And then along came dementia

At the age of 80 she was 5’2” with eyes of blue, slim, elegant and full of energy still.  Well-dressed, well-spoken, perfectly kempt – all indicative of the wellness that had been a factor throughout her 80 years of life.  Like her brother before her, she had developed non-insulin dependent diabetes when she was about 70, but it was well-managed by her and by her doctor.  She ate a healthy diet, she loved walking, she didn’t have any vices – so the diabetes happened, rather than being caused by lifestyle choices.  She kept taking the tablets – the diabetes behaved itself.

If you ever wanted to phone her, you had to do it either before 9 in the morning or after 5 in the evening, because the intervening hours were all filled with ‘doing things’.  “Been out with the girls for a wander” – “It’s club day today, so we’re there all day for a lunch, a laugh and a natter” – “It’s market day today so we always go to stock up on a few bargains” – “We went Up West for a potter about”.  On it went, week in, week out.  Apart from Sundays.  “Oh no, we never go out on Sunday – that’s our day of rest!  We all do our housework on a Sunday.”

To celebrate her 80th  birthday, we went on holiday together.  She was up, showered and dressed by 8 o’clock every day, raring to go.  Breakfast over and off we went!  She walked the socks off us, she did!

We introduced her to digital photography which she found absolutely fascinating.  She may have said there were no flies on her Dad, but he’d be thrilled to know that there were no flies on his youngest daughter either, still at the age of 80 plus.  Once we gave her a few basic instructions on the camera, she was shooting like a professional.  Back at base, she soon took to adjusting her photographs on-screen, using a mouse like she’d had a mouse in her hand for years.

But, a few months later, in the Autumn of her 80th year, the alarm bells began to alert us to the fact that something was just not quite right.

“What are you having for dinner today?”


“What a whole one?”

“Don’t be daft!  I bought two pieces of chicken.  I’ll cook both today, have one hot today and the other one cold tomorrow with salad.”

At first I just thought “clever move, what a good idea”, but when I got the same reply next time I phoned, and the next, I began to be a little suspicious.  Up to then, we’d never even had the slightest inkling that things might not be all they should be, so I suppose, in a way, I began to stick my nose in more often that I’d ever done before.   We started to make more frequent visits, and I’d have what she called a ‘snoop around’.  Just checking that things were still normal-looking, that the fridge had food in it, that the kitchen/bathroom/bedroom were all they had always been and that ….. ….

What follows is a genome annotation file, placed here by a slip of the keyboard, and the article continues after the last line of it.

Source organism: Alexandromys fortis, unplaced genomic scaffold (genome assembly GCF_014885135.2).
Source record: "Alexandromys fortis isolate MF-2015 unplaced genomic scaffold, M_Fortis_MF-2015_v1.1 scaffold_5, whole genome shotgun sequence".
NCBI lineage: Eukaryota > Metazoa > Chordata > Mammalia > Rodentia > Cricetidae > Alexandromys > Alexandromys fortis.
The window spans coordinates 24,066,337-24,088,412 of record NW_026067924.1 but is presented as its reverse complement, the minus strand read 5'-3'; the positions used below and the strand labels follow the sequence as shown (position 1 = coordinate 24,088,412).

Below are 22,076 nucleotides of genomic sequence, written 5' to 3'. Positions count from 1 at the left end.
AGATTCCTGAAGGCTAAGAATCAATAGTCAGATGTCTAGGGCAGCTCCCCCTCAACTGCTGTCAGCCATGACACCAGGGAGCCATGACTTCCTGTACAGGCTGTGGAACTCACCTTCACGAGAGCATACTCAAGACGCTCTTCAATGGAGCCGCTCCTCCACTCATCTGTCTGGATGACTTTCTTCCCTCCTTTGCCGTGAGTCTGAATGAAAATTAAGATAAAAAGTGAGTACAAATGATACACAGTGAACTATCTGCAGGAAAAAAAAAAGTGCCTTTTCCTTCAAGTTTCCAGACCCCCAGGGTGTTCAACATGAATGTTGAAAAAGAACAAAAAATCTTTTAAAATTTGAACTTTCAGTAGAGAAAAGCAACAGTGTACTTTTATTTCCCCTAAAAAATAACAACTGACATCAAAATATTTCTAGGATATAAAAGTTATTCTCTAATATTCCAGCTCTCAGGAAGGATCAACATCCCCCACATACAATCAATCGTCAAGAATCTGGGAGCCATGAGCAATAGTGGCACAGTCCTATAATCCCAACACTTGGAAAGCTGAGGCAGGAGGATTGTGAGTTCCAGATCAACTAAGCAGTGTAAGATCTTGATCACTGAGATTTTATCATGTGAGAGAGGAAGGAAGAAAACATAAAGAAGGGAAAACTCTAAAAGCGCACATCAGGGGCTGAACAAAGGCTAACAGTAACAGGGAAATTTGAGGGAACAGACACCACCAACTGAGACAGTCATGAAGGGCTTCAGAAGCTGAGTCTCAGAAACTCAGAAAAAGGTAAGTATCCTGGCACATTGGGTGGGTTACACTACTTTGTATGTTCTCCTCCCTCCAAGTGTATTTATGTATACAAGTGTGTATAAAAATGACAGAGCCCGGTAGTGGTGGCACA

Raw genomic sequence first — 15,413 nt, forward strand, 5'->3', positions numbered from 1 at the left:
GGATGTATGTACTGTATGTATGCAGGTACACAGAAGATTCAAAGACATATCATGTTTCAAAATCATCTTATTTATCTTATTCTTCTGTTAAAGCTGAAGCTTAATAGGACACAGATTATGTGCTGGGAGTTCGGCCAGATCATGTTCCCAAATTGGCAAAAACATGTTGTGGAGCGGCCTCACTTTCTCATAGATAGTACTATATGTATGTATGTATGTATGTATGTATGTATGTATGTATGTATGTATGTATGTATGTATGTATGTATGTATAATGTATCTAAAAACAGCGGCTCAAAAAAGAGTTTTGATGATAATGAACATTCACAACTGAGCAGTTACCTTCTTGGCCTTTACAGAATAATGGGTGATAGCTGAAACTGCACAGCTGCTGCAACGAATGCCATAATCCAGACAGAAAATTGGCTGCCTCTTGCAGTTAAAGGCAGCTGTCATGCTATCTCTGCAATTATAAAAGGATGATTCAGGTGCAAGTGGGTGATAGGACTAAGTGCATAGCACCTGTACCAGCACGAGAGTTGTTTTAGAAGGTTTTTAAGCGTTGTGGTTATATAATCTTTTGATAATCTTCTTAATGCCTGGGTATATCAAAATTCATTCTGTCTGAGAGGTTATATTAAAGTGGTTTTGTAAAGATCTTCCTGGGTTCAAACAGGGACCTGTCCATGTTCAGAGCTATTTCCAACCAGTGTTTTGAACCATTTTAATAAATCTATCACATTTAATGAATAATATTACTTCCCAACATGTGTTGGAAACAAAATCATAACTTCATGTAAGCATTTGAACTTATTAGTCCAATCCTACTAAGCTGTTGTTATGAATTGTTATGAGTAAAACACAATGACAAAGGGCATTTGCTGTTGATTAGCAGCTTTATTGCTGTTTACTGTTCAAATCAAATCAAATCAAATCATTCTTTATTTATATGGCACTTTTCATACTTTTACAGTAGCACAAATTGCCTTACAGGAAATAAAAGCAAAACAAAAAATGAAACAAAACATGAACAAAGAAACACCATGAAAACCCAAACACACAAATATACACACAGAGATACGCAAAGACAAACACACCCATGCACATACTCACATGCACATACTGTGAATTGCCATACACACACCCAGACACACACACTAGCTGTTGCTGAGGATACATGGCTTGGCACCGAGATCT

Yes, it was met with her usual wicked sense of humour and a wry smile, as she looked me in the eye and asked “are you checking up on me for some reason?”  But soon it became obvious that things were far from normal, and for the first time in her life she needed to call for help.  Or rather we, her family, needed to call for help on her behalf.

The two ‘rogues’ that I mentioned previously – in A life lived well before dementia – were her Great Great Grandfather, and his son, her Great Great Uncle.  Both pleaded guilty at the Old Bailey when accused of a warehouse break-in and larceny – back in the mid-1800s.  They had stolen property from ‘their master’, property that formed part of the tools of their trade, valued at a couple of £s only.  Perhaps they were planning to set up their own little enterprise!

The Old Bailey records show that the prosecutor had stated that the prisoners were father and son, and that “the elder prisoner”, who had been 23 years employed by him, had induced the younger one to assist in the robbery.  The elder prisoner – her Great Great Grandfather – was sentenced to 4 years’ penal servitude; the younger prisoner was sentenced to one month’s confinement followed by three years in a Reformatory.  A heavy price to pay for stealing a few £s’ worth of goods.  As far as I am aware, they are the only instances of wrong-doing in the whole of the family – right through to the present day.  They paid the price of the crime they committed, which is more than can be said for those who – by  their sins of omission – some 160 years later, committed their own crimes against a meek and mild 83 year old person in their care.

Charlie Chaplin, meek and mild,

Stole a sixpence from a child

When the child began to cry

Charlie Chaplin said goodbye


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Filed under dementia, growing older

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